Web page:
Democracy Is Under Attack
Voter suppression has historically been used as a mechanism for perpetuating white supremacy in the United States. White supremacy is defined as, “a historically based, institutionally perpetuated system of exploitation and oppression of continents, nations and peoples of color by white peoples and nations of the European continent; for the purpose of maintaining and defending a system of wealth, power and privilege.” White supremacy assumes a hierarchy of value of human life and places white lives at the top of the hierarchy and Black lives at the bottom. We are witnessing this form of white supremacy play out in real time right now in Kentucky.
On June 22, Kentucky held a state-wide primary election that was delayed from its original date in May because of the Covid-19 pandemic. Voters had to search hard to find a place to vote, due to the state cutting the number of polling locations from 3,700 in a normal election year to less than 200 for this primary election. The move particularly impacted Black voters, as Jefferson County, the county with the state’s largest Black population, had only one polling station. What is happening in Kentucky and other states affects all Americans, and most importantly it prevents Black Americans, LatinX Americans, and other Americans of color from having representation in Congress. This is not just happening in Kentucky. Voter suppression is on the rise and is an intentional tool for upholding white supremacy.
We must educate ourselves and act now.
Voting Rights Are Under Attack. Politicians in dozens of states have erected intentional barriers to our right to vote, including forcing discriminatory voter ID and proof-of-citizenship restrictions on eligible voters, reducing polling place hours in communities of color, cutting early voting opportunities and illegally purging voters from the rolls.
This new documentary by Robert Greenwald (Director of Outfoxed, Walmart: The High Cost of Low Price, and Making A Killing: Guns, Greed, & the NRA) weaves together personal stories from voters across the state of Georgia to paint an undeniable picture of voter suppression in the 2018 midterm election where Stacey Abrams fought to become the first Black female governor in the U.S. The issues Georgians faced included polling place closures, voter purges, missing absentee ballots, extreme wait times and a host of voter ID issues — all of which disproportionately prevented many students and people of color from casting their ballots. The documentary features experts, poll watchers and everyday Georgians speaking to the reality of voter suppression and the threat it poses in 2020. In a race that was ultimately decided by 54,723 votes, the film exposes that the basic constitutional right to vote continues to be under siege in America.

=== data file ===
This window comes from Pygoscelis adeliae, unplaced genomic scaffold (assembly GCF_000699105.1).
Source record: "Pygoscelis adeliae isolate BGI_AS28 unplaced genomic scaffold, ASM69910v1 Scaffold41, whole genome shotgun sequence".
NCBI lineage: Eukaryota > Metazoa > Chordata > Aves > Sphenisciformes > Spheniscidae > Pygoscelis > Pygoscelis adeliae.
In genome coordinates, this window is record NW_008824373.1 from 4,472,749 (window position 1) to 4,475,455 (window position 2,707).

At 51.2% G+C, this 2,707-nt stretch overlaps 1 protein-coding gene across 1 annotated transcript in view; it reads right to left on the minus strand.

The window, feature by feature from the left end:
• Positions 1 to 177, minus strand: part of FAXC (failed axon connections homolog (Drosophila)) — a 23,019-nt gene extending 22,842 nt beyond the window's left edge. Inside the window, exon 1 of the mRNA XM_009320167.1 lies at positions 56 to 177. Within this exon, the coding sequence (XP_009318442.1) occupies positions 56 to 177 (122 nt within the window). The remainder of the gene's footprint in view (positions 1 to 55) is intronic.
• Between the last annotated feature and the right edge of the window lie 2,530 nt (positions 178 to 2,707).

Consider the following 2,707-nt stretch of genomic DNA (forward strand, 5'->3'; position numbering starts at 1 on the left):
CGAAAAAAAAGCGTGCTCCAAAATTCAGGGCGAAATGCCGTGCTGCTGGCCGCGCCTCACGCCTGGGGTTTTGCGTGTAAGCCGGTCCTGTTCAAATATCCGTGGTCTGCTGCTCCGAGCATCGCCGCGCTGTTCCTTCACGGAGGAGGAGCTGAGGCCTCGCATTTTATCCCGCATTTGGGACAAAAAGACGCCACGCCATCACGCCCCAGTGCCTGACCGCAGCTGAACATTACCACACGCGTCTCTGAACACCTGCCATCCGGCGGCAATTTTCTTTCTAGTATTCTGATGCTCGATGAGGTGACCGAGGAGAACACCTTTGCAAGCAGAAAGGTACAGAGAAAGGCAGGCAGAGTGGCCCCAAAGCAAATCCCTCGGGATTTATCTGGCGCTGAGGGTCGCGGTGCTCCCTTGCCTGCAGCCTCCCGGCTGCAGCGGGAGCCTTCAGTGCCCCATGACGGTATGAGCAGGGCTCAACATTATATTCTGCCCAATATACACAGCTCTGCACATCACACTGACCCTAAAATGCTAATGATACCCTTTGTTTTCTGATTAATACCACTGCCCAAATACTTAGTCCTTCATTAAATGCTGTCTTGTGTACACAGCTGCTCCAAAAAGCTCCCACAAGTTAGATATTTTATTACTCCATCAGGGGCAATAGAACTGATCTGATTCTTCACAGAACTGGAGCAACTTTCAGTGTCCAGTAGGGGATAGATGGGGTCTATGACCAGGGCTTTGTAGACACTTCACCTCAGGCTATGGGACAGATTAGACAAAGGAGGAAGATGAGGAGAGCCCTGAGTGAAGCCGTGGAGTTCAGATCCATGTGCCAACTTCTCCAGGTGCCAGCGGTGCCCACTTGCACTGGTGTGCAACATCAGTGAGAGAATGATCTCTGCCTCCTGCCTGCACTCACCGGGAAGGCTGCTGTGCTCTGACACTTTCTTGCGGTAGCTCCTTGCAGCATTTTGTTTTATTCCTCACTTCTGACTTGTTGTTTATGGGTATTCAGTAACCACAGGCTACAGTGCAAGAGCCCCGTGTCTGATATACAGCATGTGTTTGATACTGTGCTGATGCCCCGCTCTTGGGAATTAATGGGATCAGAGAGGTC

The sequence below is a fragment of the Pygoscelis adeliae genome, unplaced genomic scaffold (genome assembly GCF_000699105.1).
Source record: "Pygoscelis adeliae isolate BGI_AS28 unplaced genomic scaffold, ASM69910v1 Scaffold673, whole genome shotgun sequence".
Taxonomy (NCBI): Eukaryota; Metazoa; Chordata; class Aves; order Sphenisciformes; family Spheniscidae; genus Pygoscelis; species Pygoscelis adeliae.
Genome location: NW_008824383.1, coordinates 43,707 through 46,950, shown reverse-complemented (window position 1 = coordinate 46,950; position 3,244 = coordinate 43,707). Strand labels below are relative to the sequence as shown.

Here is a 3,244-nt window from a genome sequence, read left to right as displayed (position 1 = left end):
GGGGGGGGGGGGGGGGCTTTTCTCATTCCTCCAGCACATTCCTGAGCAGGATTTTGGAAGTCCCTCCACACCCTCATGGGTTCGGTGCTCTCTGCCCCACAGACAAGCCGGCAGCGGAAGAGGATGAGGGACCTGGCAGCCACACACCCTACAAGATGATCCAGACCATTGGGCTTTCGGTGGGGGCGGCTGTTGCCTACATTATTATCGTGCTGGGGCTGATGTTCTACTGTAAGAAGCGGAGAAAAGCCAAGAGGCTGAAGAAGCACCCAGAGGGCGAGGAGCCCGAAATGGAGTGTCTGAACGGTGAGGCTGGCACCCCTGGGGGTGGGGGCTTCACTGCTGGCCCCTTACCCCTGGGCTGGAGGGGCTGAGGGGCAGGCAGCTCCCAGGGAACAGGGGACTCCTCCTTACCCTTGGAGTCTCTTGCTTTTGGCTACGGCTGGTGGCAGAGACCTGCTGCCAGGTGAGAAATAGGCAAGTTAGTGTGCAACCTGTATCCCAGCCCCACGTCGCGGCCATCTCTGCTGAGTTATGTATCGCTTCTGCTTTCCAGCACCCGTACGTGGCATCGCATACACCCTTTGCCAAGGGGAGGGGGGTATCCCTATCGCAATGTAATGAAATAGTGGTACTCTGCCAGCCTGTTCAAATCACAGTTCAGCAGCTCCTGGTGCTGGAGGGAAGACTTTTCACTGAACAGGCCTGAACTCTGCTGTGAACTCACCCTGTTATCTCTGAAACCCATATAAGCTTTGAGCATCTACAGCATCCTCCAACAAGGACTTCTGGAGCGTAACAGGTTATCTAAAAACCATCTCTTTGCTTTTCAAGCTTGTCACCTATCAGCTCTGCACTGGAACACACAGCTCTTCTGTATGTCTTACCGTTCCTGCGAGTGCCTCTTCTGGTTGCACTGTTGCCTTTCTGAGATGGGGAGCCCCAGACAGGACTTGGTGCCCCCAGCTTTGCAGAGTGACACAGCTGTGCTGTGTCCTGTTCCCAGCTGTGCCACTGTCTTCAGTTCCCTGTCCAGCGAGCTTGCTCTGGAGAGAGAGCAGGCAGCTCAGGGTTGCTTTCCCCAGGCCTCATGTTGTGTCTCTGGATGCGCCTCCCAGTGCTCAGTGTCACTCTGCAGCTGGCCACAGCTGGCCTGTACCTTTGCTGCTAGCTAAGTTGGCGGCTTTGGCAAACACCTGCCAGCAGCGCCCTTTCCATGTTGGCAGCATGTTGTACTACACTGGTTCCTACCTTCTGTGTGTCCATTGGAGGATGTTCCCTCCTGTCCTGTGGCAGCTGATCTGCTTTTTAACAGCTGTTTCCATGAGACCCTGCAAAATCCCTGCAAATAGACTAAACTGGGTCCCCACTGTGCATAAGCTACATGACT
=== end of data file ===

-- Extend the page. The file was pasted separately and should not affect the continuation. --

How Can We Shablam on Voter Suppression? Getting Curious with Jonathan Van Ness and Stacey Ambrams
Voting rights activist, author, lawyer, and politician Stacey Abrams joins Jonathan to discuss the history of voting rights in the United States, the current state of voter suppression, and how we can work toward fair voting and robust civic engagement. Abrams served in the Georgia House of Representatives from 2007 to 2017, and as minority leader from 2011 to 2017. In 2018, she became the first Black woman to run as a major-party gubernatorial nominee in the US. She is the founder of Fair Fight, an organization that works to ensure every American has a voice in our legal system, and Fair Count, which advocates for accuracy in the 2020 Census and greater participation in civic engagement. This June marked the release of her latest book, Our Time Is Now.
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Participate in the 2020 Census. The Constitution requires the government to enumerate the number of people living in the U.S. every 10 years, and to use that data to apportion the seats in Congress among the states. The calculation is based on total resident population — which means citizens and noncitizens alike — and it generally shifts power between the states once a decade, in line with population and migration trends.
Data collected from the 2020 Census will be used to redraw congressional and state legislative seats (redistricting). This process is intended to ensure equal and proportional distribution of people in each district. In gerrymandered states like Texes, politicians pick their voters. In 2011 a panel of federal judges found that district lines in Texas discriminated against voters of color, purposefully diluting their voting strength. Even though this was considered unconstitutional, the panel ultimately ruled against imposing that federal oversight. The demand for fair and representative district lines must come from voters. Learn More
The Peace & Conciliation Project is an antiracism organization that utilizes restorative practices to engage communities in addressing the roots of structural and institutional racism. Peace is human security and the ability to live a life of dignity that is free from fear. Conciliation is the action of bringing peace and harmony to relationships and ending all strife that has historically impacted those relationships. The Project aims to right the wrongs of centuries of oppression rooted in White Colonialism by addressing the harm done to American Indians, American Descendants of Slavery, and the many groups of people who have been marginalized and oppressed since the inception of the United States.